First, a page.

In this week’s Beef Focus, Agriland traveled through “Garden County” to Tom Burke’s farm.
Tom is a suckler and sheep farmer outside Baltinglass, County Wicklow, and farms with the help of his wife and children.
The Burkes farm about 70 ha of fragmented land, both owned and leased, most of which is relatively dry land.
The farm currently has about 40 suckler calves due to calve this year and about 80 head of other cattle, made up of both yearling cattle and reserve cattle.
Tom explained that the number of cattle on the farm is lower than normal because the Burkes have reduced their stocking rate in a bid to meet the requirements of the Exceptional Beef Assistance Measure (BEAM).
He said: “Even though we reduced the workforce, it was virtually impossible to meet the required 5% reduction and we are now looking at facing a partial recovery.”
The Burkes also lamb a flock of over 200 ewes. Lambing begins the last week of March while the calving season begins in February.
Tom explained that he sees himself as “a market gardener” saying he prefers to sell his offspring at the local cattle market, and has recently won prizes for shop cattle at the local market’s Fatstock Show and Sale.
Weather permitting, the cattle will go out to grass at the end of the month. Breeding takes place in the summer and Tom has noted that he uses both a purebred bull and artificial insemination (AI) of Belgian and Limousin blue bulls.
Tom’s wife, Mary, works full time off the farm, but also helps out on the farm when needed.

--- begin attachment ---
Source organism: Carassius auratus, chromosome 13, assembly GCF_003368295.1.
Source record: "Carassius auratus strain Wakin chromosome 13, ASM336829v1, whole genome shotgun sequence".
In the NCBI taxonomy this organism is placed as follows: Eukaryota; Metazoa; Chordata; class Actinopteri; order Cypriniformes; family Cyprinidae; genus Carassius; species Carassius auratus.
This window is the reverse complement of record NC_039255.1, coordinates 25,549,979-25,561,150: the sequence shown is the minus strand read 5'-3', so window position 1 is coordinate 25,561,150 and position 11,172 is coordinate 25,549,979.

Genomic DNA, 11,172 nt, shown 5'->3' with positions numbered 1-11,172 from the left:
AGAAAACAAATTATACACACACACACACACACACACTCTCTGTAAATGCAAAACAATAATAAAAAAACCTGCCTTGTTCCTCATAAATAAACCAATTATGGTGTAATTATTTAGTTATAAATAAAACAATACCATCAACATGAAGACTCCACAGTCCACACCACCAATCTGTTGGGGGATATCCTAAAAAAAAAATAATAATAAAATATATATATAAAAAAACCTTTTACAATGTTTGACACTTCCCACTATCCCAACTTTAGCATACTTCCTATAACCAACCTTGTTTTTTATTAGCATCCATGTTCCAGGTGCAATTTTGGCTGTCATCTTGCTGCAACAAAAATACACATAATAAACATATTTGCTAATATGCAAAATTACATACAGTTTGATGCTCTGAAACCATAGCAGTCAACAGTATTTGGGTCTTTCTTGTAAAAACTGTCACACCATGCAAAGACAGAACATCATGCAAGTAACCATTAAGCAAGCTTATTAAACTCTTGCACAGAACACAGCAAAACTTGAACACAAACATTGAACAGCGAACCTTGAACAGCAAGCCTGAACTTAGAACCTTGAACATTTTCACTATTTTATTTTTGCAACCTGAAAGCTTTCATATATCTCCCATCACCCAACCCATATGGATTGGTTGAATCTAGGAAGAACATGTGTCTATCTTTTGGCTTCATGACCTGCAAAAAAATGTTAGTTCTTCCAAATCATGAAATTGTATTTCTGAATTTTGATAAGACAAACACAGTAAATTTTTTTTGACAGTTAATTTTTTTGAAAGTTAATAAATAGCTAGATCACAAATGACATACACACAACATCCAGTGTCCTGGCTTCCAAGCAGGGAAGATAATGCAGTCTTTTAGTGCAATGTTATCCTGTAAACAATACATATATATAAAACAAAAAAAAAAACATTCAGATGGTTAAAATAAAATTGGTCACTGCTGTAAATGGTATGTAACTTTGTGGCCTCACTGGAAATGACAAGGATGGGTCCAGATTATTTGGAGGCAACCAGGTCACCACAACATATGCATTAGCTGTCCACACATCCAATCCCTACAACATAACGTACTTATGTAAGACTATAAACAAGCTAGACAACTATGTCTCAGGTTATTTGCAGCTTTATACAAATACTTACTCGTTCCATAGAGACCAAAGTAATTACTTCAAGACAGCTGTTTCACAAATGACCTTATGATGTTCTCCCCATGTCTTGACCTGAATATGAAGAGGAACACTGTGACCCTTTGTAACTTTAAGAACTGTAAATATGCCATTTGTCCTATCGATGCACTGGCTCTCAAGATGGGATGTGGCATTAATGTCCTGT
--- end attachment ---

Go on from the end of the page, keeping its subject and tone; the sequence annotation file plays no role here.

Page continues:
Tom’s daughter, Marita, is studying history and English at St. Patrick’s College Carlow, and also has a keen interest in helping out on the farm at home.
As well as farming, Marita is also an avid horse trainer and rents out her own yard to train and school Connemara ponies and Irish Sport horses.
She hopes to farm in the future and added that she is particularly interested in the sheep business on the farm.
Tom’s two sons, Malcom and Trevor, both studied agriculture at Gurteen Agricultural College and are involved in agricultural contract work under the trade name Burke Agri.
The Burke brothers said they were both concerned about the impact rising costs will have on their business, saying the amount of forage farmers will earn this year will likely be much less than in other years due to the recent spike in fertilizer prices.
Commenting on the challenges that agriculture will face in the future, Tom noted that the sale of agricultural products at a loss is an issue that he believes is really hurting farmers.
He also noted that industries such as the Irish pork, poultry and horticulture sectors are struggling and said: “We have lost the sugar beet industry in Irish agriculture and we don’t we cannot afford to lose other sectors”.
In conclusion, he stressed that he believed that the sale of agricultural products at a loss should be stopped, saying that “stopping it is the first step in ensuring that a farmer can receive a fair price for what he produces” .